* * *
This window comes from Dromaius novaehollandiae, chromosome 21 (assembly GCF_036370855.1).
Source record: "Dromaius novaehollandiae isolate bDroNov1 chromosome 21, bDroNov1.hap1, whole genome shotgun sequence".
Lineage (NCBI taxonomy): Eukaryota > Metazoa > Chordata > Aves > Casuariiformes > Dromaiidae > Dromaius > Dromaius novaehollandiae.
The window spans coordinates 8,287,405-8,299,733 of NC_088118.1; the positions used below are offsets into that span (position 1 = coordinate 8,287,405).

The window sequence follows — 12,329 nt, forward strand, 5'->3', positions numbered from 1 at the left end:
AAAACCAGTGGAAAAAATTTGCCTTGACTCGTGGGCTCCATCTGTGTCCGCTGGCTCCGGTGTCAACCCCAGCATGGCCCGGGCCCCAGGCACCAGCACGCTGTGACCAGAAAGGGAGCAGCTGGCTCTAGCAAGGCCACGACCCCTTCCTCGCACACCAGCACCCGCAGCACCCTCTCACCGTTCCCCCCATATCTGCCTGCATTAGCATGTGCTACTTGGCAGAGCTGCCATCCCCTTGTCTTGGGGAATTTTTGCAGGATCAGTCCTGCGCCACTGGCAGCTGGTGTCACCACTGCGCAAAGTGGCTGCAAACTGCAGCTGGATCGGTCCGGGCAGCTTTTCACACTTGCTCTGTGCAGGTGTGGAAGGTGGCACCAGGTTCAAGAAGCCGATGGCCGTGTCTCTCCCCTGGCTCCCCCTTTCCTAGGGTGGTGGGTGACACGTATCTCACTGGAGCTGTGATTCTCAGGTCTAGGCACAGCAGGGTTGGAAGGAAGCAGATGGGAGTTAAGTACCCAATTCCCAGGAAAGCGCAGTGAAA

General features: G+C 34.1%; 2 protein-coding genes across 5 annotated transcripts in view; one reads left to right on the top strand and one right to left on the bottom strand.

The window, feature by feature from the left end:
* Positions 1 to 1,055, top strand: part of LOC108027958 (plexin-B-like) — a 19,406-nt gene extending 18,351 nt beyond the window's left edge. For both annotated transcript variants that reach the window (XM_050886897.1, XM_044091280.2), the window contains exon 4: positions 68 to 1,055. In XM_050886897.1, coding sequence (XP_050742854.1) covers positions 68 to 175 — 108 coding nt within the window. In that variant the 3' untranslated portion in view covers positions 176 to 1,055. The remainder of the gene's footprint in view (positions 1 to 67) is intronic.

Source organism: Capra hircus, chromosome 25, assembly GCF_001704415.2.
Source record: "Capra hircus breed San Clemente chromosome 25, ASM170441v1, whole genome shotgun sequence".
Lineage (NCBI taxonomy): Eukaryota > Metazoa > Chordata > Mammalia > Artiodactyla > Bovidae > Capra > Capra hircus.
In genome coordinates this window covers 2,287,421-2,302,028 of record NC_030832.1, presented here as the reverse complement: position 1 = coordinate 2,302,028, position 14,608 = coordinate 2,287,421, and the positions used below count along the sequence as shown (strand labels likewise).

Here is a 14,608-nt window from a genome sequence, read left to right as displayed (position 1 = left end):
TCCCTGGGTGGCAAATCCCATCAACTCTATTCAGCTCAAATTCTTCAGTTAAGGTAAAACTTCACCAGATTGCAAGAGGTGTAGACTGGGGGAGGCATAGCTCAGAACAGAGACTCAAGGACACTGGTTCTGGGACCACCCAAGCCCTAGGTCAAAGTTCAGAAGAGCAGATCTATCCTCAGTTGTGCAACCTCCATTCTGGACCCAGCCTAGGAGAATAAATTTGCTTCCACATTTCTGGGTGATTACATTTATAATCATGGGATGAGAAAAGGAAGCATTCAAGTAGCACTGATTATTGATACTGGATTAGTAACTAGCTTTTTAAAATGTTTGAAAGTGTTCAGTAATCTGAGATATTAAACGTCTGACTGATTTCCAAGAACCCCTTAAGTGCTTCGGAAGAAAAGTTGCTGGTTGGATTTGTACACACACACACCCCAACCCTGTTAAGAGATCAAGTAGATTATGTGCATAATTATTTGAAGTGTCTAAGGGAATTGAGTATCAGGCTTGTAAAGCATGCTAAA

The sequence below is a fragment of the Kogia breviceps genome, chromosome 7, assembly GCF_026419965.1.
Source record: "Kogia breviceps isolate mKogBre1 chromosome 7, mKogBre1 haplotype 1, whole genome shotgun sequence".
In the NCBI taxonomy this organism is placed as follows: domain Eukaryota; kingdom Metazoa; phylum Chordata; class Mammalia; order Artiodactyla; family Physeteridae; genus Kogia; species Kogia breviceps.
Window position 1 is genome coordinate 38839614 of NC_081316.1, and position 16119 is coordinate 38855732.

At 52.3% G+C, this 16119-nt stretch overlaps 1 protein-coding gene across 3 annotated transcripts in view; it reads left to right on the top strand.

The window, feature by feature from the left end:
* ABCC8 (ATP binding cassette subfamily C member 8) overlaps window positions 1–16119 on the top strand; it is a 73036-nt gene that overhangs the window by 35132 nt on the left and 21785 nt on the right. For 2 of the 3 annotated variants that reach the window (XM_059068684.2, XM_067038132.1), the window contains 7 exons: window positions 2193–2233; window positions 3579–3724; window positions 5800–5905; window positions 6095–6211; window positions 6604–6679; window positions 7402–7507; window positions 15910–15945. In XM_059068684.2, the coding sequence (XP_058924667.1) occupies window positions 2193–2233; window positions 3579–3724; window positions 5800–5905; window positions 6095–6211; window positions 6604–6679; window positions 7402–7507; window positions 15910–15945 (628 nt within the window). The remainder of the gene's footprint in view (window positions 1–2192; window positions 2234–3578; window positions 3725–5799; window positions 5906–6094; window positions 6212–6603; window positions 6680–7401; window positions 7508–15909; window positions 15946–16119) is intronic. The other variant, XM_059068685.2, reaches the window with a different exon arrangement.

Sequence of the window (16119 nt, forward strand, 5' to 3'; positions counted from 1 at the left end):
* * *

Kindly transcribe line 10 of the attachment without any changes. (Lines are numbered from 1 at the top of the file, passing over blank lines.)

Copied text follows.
Source organism: Capra hircus, chromosome 25, assembly GCF_001704415.2.